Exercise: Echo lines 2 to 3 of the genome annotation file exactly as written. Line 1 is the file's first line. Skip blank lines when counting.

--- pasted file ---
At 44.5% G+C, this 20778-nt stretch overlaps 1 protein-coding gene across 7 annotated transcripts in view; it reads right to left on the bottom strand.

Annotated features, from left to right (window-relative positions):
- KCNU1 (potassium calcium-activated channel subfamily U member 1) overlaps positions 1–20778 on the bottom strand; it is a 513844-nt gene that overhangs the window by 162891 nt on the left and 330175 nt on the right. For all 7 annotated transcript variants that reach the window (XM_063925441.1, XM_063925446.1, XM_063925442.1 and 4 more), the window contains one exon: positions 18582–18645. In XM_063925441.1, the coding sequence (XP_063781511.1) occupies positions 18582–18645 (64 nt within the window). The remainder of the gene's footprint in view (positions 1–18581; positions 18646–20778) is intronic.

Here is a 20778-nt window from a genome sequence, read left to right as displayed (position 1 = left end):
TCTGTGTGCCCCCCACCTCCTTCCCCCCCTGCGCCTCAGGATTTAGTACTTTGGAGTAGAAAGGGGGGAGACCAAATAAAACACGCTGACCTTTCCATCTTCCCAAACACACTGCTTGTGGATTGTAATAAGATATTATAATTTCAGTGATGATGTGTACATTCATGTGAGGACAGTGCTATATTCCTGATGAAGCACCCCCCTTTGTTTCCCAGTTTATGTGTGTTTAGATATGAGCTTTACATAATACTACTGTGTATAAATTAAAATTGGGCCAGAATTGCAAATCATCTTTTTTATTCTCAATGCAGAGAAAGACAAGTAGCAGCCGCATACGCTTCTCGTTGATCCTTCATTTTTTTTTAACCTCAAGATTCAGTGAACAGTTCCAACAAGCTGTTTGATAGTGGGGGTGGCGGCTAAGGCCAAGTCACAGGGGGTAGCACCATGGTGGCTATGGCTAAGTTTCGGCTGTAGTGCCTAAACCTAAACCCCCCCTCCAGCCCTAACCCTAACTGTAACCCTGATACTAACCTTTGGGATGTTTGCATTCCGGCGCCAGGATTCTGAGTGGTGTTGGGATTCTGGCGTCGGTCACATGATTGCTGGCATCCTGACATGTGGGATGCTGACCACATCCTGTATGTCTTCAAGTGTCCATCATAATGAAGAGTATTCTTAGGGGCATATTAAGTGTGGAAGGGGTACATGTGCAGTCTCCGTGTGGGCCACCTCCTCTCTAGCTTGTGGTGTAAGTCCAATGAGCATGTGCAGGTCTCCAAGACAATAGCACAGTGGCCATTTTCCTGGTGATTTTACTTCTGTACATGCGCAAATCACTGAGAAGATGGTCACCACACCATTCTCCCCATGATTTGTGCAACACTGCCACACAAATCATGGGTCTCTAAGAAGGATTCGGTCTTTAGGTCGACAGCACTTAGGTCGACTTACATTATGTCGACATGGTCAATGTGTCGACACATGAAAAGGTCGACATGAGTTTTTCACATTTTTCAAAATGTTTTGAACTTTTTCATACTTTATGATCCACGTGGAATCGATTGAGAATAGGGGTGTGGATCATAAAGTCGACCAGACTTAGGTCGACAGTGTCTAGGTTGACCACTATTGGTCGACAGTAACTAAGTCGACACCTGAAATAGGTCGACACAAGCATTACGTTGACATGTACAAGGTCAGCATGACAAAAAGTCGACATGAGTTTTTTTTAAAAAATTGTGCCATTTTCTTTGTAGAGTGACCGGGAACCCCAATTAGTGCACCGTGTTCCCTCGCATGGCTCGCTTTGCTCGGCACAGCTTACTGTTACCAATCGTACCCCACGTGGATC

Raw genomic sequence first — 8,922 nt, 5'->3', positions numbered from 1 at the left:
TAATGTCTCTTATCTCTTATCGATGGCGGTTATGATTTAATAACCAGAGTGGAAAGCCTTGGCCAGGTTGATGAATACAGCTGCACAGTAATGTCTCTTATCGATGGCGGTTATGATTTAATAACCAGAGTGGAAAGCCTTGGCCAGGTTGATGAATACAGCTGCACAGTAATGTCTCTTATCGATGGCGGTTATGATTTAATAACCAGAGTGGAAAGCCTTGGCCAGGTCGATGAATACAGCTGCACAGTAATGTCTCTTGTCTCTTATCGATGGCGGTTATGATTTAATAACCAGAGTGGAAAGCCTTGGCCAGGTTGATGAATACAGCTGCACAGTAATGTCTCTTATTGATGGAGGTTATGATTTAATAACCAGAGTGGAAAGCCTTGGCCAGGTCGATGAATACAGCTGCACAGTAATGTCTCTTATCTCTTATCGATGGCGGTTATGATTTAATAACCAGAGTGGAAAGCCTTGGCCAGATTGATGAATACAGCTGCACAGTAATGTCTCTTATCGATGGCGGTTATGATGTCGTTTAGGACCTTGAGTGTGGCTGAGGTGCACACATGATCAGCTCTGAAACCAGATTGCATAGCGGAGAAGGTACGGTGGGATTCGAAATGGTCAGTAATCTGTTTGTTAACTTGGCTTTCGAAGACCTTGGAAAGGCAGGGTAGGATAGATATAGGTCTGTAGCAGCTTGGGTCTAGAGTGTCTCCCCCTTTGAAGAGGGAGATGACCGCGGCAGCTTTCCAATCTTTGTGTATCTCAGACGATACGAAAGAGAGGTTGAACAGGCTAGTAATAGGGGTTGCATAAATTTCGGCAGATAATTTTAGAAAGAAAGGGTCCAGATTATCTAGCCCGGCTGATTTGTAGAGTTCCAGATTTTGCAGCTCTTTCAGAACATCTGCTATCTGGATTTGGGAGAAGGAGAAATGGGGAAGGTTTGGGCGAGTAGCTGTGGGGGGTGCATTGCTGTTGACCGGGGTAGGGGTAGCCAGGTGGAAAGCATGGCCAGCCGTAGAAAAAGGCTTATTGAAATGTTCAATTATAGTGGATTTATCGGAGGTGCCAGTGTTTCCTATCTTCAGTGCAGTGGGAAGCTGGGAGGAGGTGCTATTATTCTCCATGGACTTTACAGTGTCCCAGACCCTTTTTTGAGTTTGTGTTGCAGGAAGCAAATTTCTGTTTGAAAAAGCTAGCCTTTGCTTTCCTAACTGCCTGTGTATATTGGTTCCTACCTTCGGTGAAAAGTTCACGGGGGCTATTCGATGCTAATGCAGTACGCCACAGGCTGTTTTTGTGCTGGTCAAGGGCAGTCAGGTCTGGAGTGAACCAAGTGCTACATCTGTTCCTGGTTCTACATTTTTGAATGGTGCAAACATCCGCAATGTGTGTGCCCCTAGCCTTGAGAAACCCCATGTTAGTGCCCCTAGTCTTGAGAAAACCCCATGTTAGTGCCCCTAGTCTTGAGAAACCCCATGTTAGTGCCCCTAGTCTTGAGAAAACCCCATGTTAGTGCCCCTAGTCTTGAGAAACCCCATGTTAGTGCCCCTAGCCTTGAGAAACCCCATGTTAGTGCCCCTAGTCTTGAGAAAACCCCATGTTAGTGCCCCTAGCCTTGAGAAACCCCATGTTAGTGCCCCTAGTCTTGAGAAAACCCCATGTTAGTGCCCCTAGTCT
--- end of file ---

Annotated features, from left to right (window-relative positions):
- KCNU1 (potassium calcium-activated channel subfamily U member 1) overlaps positions 1–20778 on the bottom strand; it is a 513844-nt gene that overhangs the window by 162891 nt on the left and 330175 nt on the right. For all 7 annotated transcript variants that reach the window (XM_063925441.1, XM_063925446.1, XM_063925442.1 and 4 more), the window contains one exon: positions 18582–18645. In XM_063925441.1, the coding sequence (XP_063781511.1) occupies positions 18582–18645 (64 nt within the window). The remainder of the gene's footprint in view (positions 1–18581; positions 18646–20778) is intronic.